I’ve lost count of the number of “death” calls, text messages, emails, and conversations I’ve had over the last few months. Our unfortunate reality is that we have all suffered too much loss since March 2020, and we are in a constant state of grief and coping. On top of our collective sorrow, the losses are personal. Therefore, it is crucial that we not use the reasoning that “everyone is going through something” to downplay individual pain.
We must also be careful to not allow the steady repetition of this “news” to desensitize us to the significance of every single loss. Rather, we should tune in and allow ourselves the space and time to give into the sadness and accompanying feelings.
We ended my British Literature class yesterday with 16th/17th century poet John Donne’s “Sonnet X,” perhaps better known as “Death, Be Not Proud.” This is one of my favorites because Donne, in spite of his discomfort with and fear of death, pulled out of himself a direct address to death. He called it out for the powerless perpetrator it is and reminded it that–because of Christ’s crucifixion and resurrection– paradoxically, death’s own end is imminent.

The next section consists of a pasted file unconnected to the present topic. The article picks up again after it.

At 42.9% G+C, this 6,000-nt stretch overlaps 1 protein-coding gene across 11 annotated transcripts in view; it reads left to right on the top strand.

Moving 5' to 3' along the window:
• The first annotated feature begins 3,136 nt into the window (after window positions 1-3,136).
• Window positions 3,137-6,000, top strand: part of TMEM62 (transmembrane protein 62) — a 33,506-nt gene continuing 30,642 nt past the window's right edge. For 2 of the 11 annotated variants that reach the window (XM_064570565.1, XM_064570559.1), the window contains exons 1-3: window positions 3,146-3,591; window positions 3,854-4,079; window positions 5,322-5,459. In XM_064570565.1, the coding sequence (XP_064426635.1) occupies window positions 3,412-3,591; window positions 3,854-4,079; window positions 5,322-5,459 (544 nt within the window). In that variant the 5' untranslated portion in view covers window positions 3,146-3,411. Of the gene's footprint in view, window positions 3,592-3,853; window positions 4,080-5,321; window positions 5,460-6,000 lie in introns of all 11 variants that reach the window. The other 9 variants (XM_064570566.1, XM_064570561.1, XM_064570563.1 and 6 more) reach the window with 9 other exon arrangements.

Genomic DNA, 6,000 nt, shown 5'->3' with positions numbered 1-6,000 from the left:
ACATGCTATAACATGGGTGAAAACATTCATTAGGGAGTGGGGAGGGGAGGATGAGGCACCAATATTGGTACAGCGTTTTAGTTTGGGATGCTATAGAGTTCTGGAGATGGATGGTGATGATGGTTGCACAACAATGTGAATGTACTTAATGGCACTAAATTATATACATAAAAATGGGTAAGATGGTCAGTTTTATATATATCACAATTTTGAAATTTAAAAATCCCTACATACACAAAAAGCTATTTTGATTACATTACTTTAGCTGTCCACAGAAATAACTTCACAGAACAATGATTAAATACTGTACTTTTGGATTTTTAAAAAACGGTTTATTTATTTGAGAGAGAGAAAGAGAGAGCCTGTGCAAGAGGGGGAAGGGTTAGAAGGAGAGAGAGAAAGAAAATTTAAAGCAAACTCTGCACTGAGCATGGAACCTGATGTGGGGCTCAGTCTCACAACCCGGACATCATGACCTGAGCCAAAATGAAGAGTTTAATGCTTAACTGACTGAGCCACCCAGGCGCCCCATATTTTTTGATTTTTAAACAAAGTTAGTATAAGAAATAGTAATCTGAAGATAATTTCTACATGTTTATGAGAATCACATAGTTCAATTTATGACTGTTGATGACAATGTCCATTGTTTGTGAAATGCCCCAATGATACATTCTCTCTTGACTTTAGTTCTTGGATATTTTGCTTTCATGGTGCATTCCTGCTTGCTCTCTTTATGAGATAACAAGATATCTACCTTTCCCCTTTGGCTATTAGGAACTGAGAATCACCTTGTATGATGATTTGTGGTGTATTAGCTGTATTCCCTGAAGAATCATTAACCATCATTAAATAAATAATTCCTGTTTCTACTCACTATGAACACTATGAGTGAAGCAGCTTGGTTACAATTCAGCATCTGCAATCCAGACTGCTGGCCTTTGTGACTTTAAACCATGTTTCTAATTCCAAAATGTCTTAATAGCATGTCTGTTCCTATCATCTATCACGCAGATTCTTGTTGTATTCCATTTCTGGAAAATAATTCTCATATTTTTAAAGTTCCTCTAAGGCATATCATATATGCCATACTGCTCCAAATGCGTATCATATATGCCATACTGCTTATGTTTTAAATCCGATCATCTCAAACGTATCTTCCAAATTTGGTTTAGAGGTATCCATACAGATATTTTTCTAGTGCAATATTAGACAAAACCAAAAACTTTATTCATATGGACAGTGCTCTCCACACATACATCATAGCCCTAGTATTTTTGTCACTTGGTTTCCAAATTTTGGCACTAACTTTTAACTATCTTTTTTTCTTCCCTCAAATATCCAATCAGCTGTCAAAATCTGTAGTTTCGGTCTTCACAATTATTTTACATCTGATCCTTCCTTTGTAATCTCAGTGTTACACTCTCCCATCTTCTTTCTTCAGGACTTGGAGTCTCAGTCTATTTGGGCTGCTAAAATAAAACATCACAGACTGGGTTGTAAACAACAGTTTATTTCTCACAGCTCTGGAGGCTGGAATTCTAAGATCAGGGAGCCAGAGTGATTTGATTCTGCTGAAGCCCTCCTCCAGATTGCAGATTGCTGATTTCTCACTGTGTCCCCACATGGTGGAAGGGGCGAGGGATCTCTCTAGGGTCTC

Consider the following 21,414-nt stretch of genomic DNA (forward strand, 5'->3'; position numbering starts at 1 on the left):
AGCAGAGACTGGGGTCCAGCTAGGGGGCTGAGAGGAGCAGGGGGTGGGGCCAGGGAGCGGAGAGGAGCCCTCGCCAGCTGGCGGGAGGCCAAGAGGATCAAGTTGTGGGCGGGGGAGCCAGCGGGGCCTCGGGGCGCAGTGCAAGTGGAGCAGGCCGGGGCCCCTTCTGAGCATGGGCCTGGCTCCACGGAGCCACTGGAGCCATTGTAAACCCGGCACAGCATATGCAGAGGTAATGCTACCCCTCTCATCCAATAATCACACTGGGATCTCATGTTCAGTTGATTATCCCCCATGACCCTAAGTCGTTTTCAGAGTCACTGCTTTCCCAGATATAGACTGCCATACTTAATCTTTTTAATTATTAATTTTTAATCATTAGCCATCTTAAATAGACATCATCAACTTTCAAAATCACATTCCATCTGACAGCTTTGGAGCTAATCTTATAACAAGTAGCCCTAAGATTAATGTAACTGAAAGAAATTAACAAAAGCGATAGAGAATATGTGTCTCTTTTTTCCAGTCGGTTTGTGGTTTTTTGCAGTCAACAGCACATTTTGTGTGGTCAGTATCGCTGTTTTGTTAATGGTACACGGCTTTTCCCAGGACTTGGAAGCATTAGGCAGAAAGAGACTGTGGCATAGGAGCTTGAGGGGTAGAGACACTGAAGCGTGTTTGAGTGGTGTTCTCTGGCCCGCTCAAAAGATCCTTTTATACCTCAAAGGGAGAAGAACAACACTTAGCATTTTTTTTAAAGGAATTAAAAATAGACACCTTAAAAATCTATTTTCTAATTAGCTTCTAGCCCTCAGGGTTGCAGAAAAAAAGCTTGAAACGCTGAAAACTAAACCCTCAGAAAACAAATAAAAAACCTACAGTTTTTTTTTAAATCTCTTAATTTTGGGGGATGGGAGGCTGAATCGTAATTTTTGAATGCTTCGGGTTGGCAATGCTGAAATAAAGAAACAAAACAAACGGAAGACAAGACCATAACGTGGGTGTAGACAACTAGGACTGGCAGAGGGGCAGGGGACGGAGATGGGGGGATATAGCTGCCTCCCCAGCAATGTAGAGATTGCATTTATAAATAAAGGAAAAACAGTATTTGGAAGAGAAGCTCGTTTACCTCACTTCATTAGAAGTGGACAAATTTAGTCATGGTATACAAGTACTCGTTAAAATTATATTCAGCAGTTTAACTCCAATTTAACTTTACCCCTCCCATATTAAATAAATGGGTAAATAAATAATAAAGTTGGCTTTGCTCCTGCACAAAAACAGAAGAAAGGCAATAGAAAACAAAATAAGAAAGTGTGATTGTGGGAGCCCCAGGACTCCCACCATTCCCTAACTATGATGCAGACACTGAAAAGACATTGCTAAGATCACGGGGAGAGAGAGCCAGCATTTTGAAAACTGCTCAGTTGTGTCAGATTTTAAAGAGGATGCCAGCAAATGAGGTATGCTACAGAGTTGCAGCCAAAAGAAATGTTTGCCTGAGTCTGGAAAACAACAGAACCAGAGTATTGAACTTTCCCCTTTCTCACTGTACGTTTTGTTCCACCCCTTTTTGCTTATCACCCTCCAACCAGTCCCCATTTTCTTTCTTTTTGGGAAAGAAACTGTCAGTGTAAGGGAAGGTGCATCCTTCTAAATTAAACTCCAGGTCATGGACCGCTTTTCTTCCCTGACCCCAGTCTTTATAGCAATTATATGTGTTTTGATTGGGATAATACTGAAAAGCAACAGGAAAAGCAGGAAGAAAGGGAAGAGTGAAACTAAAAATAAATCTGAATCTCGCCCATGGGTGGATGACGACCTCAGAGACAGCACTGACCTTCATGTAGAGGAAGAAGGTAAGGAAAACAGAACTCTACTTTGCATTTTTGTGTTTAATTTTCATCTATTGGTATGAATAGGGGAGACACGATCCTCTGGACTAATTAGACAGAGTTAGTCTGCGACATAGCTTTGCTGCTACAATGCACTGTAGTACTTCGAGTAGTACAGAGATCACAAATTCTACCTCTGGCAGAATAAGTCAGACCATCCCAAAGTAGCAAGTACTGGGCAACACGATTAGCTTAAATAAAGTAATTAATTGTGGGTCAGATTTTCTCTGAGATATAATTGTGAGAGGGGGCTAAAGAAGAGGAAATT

I’m looking forward with hope to that moment when we will grieve no more.
Death, be not proud, though some have called theeMighty and dreadful, for thou art not so;For those whom thou think’st thou dost overthrowDie not, poor Death, nor yet canst thou kill me.From rest and sleep, which but thy pictures be,Much pleasure; then from thee much more must flow,And soonest our best men with thee do go,Rest of their bones, and soul’s delivery.Thou art slave to fate, chance, kings, and desperate men,And dost with poison, war, and sickness dwell,And poppy or charms can make us sleep as wellAnd better than thy stroke; why swell’st thou then?One short sleep past, we wake eternallyAnd death shall be no more; Death, thou shalt die.–John Donne, “Holy Sonnet X” or “Death, Be Not Proud”